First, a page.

This August 15, 2012 file photo shows young people waiting in line to enter the Coalition for Humane Immigrant Rights of Los Angeles (CHIRLA) office in California, on the first day of the Deferred Action for Childhood Arrivals (DACA) program. Democratic US President Barack Obama failed on his promise of immigration reform, and Republican challenger Mitt Romney has employed harsh rhetoric against illegal immigrants. Now both need the acquittal of Hispanics who feel disillusioned by one and threatened by the other. Credit: AFP/Getty Images This August 15, 2012 file photo shows young people waiting in line to enter the Coalition for Humane Immigrant Rights of Los Angeles (CHIRLA) office in California, on the first day of the Deferred Action for Childhood Arrivals (DACA) program. Democratic US President Barack Obama failed on his promise of immigration reform, and Republican challenger Mitt Romney has employed harsh rhetoric against illegal immigrants. Now both need the acquittal of Hispanics who feel disillusioned by one and threatened by the other. Credit: AFP/Getty Images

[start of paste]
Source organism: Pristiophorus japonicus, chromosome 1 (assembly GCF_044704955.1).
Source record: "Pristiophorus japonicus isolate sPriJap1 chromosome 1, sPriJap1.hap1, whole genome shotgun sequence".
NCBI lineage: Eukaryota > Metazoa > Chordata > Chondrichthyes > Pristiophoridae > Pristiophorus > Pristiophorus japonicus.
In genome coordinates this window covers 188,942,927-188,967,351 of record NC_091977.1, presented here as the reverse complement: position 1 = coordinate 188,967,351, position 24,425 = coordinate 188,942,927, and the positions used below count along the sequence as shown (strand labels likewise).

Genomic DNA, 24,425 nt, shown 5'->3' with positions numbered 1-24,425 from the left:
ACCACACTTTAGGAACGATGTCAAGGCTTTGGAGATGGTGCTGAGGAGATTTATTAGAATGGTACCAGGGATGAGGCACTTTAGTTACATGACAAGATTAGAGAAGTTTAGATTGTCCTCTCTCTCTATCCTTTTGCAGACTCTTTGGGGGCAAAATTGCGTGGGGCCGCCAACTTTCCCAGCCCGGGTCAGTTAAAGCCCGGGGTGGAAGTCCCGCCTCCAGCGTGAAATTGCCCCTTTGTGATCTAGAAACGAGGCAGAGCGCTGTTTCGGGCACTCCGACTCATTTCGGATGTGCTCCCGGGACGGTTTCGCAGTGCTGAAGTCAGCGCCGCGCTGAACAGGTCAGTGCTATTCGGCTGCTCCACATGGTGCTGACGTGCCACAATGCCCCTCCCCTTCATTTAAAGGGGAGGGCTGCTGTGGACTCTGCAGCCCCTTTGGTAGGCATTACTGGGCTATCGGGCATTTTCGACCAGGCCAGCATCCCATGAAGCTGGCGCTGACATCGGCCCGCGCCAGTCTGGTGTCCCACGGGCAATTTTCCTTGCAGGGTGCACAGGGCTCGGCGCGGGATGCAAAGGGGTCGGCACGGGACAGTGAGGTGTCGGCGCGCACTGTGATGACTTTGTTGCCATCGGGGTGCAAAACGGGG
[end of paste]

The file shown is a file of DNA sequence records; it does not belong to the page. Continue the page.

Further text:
Expanding E-Verify in this manner would still have the MAJOR obstacle of overcoming the oft-cited Supreme Court ruling Plyler v. Doe, 457 U.S. 202 (1982). This ruling has been used recently by the Obama Administration to support illegals attending our public schools.

Assuming this ruling could be addressed, a "comprehensive immigration plan" would still need to prioritize rebuilding our legal immigration system and would need to include revised procedures pertaining to border security. Revising those procedures would be easier considering Border Patrol agents would now know that those attempting to cross the border would either be adults only coming here for work without their children, drug dealers or terrorists.

No more unaccompanied minors, no more families making excuses to break the law because they "just want a better life for their kids," no more breaking up families, no more excessive burden on Border Patrol, and no more tax dollars paying for the schooling of non-legal residents.

Like border security, expanding E-Verify is also not the end-all solution. It would make it easier to address border security, allow us to concentrate on improving our legal immigration system and make it easier to stop terrorists from entering the country.

Robert Rees is radio talk show host on 98.3 The Torch in Des Moines, Iowa and can be heard at http://983thetorch.com or contacted via his website http://TheRobertRees.com

Feature Photo Credit: Getty Images

TheBlaze contributor channel supports an open discourse on a range of views. The opinions expressed in this channel are solely those of each individual author.